by Catherine Samary
February 19, 2014
The following article was previously published on International Viewpoint.
Spring is in advance of the prevailing cold. Nobody knows how far the social and democratic explosion will go. But now, already, we know that it will leave deep scars and that it could spread like wildfire: the peoples of the region are beginning to see “what makes the system tick” in both the protests and the aspirations that are expressed. From the denunciation of “criminal privatizations” there could emerge a denunciation of the Euro-Atlantic institutions that have fostered them.
Bosnia and Herzegovina, a real mini-Yugoslavia, was particularly torn apart and destroyed by the decomposition of the former Federation, something which has not erased close regional (and even familial and national) relations. To the 1990s of “war-ravaged transition”–three years of ethnic cleansing and some 100,000 dead–have been added the disasters of the “peaceful transition”: close dependence on foreign capital, with the new private banks, but also a Euro-Atlanticist control that is more visible than elsewhere.
Protests in Tuzla over unemployment and privatization. AFP/Getty Images.
Between 2003 and 2008, the growing dependence of the Western Balkans on the EU could be seen as beneficial. But in Bosnia and Herzegovina, there was not even a state capable of claiming legitimacy on nationalist bases. The unity of the country was maintained with forceps. Its constitution, written in Dayton (USA) in 1995 is still in force, reflecting the ethnic division by war. The state is stuck in a pseudo “sovereignty” under international domination, especially embodied by the “High Representative” of the UN, who is today a European, a real “proconsul.” Croatian and Serbian nationalists periodically threaten secession and block any overcoming of ethnic divisions, which also results in discrimination against citizens (including Roma and Jews), who are not part of the three peoples recognized by the Constitution (Bosno-Serbs, Bosno-Croats, and Muslims, who are called Bosniaks–all of them are Bosnian citizens).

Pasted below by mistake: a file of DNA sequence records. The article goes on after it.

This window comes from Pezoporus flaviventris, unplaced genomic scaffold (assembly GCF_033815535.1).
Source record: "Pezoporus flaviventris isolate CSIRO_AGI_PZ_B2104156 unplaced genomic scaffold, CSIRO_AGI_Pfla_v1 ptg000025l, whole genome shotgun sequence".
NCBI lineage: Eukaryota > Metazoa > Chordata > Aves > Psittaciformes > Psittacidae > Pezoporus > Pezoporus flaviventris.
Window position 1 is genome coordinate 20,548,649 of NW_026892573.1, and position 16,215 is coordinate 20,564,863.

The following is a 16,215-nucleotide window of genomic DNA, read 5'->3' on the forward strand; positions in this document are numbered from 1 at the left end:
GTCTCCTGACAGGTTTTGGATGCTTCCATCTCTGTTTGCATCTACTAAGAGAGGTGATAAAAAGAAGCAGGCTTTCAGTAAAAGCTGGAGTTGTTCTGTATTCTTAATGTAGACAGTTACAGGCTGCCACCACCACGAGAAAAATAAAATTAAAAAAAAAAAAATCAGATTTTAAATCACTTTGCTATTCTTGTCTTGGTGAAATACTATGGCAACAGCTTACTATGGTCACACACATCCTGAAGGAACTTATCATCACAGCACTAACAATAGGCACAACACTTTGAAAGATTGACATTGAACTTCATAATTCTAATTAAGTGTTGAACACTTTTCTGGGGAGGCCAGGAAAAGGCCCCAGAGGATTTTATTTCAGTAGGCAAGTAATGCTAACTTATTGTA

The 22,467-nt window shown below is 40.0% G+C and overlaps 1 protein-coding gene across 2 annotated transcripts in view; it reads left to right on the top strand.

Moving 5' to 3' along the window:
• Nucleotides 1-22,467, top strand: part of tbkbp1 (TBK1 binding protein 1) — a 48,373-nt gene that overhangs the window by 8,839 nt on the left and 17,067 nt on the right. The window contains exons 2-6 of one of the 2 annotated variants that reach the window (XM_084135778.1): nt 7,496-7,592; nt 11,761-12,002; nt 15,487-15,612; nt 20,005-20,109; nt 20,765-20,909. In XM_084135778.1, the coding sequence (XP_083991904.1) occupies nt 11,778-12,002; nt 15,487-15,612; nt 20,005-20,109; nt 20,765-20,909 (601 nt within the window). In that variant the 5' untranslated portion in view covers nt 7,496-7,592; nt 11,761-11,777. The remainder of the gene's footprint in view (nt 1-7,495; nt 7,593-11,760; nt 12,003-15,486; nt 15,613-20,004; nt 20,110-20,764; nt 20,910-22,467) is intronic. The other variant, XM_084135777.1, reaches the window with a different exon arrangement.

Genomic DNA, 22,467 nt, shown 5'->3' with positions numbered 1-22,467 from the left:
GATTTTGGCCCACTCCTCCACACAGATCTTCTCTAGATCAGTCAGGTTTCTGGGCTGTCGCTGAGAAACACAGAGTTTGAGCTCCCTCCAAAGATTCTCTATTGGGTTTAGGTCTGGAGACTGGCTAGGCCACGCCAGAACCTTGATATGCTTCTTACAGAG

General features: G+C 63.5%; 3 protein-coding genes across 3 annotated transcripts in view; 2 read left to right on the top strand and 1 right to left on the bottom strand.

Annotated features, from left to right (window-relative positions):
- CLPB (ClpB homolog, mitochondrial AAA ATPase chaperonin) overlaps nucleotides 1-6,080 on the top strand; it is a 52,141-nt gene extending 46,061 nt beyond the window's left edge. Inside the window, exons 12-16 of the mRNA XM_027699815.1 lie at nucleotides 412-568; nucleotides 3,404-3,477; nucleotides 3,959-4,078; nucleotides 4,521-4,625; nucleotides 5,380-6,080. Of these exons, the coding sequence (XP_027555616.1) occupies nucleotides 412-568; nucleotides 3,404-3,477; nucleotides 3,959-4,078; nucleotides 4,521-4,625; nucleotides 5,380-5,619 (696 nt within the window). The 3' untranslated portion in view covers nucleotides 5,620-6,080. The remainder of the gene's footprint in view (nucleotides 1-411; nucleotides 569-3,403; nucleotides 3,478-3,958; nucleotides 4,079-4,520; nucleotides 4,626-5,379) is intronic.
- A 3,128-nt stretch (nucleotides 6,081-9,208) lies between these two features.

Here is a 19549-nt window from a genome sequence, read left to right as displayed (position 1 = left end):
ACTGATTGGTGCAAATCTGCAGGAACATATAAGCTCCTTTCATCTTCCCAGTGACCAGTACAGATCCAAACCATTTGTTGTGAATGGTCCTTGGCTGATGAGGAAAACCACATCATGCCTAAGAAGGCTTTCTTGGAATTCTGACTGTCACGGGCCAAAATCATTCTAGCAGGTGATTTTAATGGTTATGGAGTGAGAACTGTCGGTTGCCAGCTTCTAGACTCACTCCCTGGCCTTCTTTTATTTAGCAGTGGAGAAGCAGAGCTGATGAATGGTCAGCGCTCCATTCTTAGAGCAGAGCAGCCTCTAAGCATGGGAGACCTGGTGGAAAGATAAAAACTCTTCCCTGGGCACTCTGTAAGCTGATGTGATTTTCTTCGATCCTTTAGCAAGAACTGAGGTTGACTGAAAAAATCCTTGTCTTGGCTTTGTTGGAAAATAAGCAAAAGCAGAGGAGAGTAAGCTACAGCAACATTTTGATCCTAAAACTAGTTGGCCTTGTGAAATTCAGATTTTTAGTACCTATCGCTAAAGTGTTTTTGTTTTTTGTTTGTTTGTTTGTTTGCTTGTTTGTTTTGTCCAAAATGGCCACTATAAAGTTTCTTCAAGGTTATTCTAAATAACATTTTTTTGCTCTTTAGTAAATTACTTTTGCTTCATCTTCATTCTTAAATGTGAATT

Towards overcoming national divisions
However, last year, the first source of massive mobilizations went beyond national divisions: the “babies revolution” set citizens of all the “entities” against the negligence of the ruling parties, which were unable to agree on personal registration papers, in particular preventing a little girl, six months old, from getting medical treatment abroad.
At the same time, the country has over 40% unemployment (more than 60% for young people). There is massive poverty, in the face of endemic corruption. After a deep recession in 2009, it experienced only stagnation and setbacks until 2013, echoing the difficulties of its neighbours and major trading partners–Slovenia, Italy, and Croatia. The IMF, which had conditioned its “aid” on the resolution of a government crisis that lasted for 15 months, went back on the attack in September 2012, demanding structural reforms, austerity, and privatizations, particularly in the areas of health insurance and pensions.